The children nod, wide-eyed, unaware of the lesson forced on them. That if even giants obeyed a Stark, so too should they.
But like every other castle, Winterfell was built in pieces over thousands of years. The First Men settled there because of the hot springs that bubbled through the ground. The water and the heat helped them survive the Northern winters, and they built defenses to keep it for themselves.
Nobody raised the castle all at once, probably nobody meant to raise a castle at all.
In those days, the Starks were not the greatest house in the North and Winterfell was not the greatest castle. Barrowton was the oldest, dating to the First King, and the Starks fought the Barrow Kings for a thousand years.
Because of us, Winterfell raised its first walls, but we took and burned that castle anyway. Winterfell built more keeps, more walls, more guard towers. They expanded the granaries and larders to survive our sieges.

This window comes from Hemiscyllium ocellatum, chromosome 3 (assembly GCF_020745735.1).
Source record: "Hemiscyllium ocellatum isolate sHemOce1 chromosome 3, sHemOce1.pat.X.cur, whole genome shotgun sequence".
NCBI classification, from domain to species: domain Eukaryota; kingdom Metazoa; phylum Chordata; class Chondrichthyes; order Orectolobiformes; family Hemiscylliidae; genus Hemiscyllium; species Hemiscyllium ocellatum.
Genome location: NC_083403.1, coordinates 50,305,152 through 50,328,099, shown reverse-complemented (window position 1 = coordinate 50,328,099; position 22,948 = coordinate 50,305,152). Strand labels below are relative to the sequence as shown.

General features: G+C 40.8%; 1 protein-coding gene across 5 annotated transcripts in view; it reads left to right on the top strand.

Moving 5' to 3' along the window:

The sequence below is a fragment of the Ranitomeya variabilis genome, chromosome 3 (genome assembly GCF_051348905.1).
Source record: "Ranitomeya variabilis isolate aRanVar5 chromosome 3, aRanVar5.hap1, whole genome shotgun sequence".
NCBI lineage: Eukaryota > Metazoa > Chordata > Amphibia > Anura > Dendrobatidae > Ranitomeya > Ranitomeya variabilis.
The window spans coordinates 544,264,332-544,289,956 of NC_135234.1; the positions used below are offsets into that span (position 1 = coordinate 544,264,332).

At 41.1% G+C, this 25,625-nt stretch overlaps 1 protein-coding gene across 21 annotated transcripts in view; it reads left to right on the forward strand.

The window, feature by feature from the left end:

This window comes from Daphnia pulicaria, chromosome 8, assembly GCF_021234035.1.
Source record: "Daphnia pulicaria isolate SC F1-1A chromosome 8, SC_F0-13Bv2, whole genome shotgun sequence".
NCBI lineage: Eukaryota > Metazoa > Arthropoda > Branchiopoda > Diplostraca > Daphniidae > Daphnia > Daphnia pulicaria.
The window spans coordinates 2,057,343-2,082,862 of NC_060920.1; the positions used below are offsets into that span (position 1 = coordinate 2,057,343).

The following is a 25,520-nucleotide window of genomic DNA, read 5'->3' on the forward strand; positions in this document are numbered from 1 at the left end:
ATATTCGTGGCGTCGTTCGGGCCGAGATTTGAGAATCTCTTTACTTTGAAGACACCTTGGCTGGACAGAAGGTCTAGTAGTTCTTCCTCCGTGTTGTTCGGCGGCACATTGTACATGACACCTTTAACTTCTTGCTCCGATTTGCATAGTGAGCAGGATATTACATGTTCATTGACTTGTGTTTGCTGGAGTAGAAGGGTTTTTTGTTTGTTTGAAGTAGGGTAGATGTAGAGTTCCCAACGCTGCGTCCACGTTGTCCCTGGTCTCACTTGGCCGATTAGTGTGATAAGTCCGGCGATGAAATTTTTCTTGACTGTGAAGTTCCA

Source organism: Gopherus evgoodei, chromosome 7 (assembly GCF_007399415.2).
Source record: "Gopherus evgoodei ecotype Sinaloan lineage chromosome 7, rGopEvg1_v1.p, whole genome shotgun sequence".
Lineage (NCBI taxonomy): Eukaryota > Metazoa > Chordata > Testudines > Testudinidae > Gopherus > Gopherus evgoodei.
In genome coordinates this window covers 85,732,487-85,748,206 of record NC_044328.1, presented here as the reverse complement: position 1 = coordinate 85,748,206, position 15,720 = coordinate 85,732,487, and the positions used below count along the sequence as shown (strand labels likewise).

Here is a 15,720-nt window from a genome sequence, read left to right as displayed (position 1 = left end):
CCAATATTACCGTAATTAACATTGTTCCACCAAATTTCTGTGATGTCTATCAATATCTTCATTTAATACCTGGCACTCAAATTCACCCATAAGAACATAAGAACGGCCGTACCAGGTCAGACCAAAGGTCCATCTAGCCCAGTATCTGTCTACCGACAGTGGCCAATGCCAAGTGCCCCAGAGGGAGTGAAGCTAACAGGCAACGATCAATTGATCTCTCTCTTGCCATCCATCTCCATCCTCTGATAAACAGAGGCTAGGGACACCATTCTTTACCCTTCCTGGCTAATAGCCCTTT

They tended the godswood to win favor with the Old Gods against us. As the castle grew, more farmers and villagers flocked every winter from across the North to huddle under its walls, raising the winter town.
In the spring these villagers would find themselves marching in the Stark armies to fight against us. The greatness of Winterfell is as much our doing as the Starks'.
But in the end, neither its stone walls nor its tall keeps and iron gates could save Winterfell. At its height, it could have lasted a year under heavy siege.
Below me, miles of long-dead Starks fade into darkness and obscurity, until even their faces are lost. Some Northerners whisper that they wait for the day their house will rise again. They will wait forever.